Skip to main content

Testimony of drug use highlights impaired driving causing death trial

There was emotional testimony on Monday from the husband of the woman killed in a crash in south London, Ont. almost four years ago.

Paul Kay testified about the last moments in the life of his 68-year-old wife, Penny.

Kay had been driving north along Highbury Avenue on Oct. 7, 2019 when a grey Hyundai sedan crossed the median and struck his Ford SUV head-on.

“It just happened instantaneously,” said Kay. “There was a loud bang and a white flash.”

Kay said when he turned to his wife she wasn’t breathing, “I watched to see if her chest was rising up and down.”

Kay told the court he is still dealing with injuries he suffered in the crash. He said he suffered a broken shoulder, eight broken ribs, internal injuries and a broken lower back.

After police arrived at the scene they arrested and charged Shawn Norris, 61.

Shawn Norris leaves the London, Ont. courthouse. (Nick Paparella/CTV News London)

At the start of the trial he pleaded not guilty to four charges including impaired driving by drugs causing death and careless driving causing death.

Earlier during the proceedings, Norris’ former partner testified and she told the court that the accused would frequently use her prescription drugs.

“I know he used prescription medications like Percocet and oxycodone,” said Christine Flint. “He really didn’t care he used my medications like they were his own.”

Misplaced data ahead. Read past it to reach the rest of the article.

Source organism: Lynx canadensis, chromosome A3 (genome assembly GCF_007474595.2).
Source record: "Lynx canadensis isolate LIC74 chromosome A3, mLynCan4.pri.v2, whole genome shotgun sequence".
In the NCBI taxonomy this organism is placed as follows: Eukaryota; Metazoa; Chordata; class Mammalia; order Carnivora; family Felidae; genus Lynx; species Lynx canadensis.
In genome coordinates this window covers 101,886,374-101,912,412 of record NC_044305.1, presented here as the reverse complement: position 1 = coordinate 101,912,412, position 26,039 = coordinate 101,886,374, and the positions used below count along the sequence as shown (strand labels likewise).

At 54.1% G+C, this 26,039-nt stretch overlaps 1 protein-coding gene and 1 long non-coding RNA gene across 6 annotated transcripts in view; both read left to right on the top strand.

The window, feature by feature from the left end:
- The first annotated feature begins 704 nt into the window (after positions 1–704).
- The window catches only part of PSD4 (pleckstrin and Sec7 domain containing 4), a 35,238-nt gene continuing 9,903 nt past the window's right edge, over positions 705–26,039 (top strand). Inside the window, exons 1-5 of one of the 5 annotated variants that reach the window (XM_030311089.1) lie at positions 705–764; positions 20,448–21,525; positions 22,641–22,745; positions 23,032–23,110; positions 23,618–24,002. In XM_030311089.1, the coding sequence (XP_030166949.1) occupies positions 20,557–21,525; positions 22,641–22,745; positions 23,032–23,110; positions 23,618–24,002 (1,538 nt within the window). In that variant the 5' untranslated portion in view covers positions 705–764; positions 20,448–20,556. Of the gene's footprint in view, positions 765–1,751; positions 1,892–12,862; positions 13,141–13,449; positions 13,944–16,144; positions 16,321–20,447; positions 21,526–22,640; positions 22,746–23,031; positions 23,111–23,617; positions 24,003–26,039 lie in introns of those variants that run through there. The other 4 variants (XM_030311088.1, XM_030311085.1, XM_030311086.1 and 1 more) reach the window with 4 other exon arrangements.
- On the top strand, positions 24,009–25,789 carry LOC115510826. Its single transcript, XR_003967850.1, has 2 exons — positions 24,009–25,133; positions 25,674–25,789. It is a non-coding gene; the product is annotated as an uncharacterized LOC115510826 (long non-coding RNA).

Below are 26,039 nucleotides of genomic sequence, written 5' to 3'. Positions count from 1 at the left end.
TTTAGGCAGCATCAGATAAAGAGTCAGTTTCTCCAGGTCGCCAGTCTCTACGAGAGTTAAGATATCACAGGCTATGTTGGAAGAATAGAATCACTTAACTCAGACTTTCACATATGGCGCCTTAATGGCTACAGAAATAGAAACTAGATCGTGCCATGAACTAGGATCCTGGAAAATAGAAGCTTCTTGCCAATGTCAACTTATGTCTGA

Flint told the court that on the day of the crash Norris was on his way to London from St. Thomas, Ont. to pick up methadone.

She said before he left Norris ingested quite a bit of her medications.

Dash cam video captured the crash and was submitted as evidence.

It shows a grey sedan crossing the median and crashing into an SUV in the middle of the day almost four years ago.

The trial resumes Tuesday and is expected to last the rest of the week.  

CTVNews.ca Top Stories

Ontario city home to Nazi soldier that visited Parliament shares mixed emotions

North Bay, Ont. is currently home to a man who was honoured with a standing ovation in the House of Commons during a visit from Ukrainian President Volodymyr Zelenskyy, but whose presence in Parliament later caused global outrage and embarrassment when details emerged about his past as a Nazi soldier during the second World War.

Stay Connected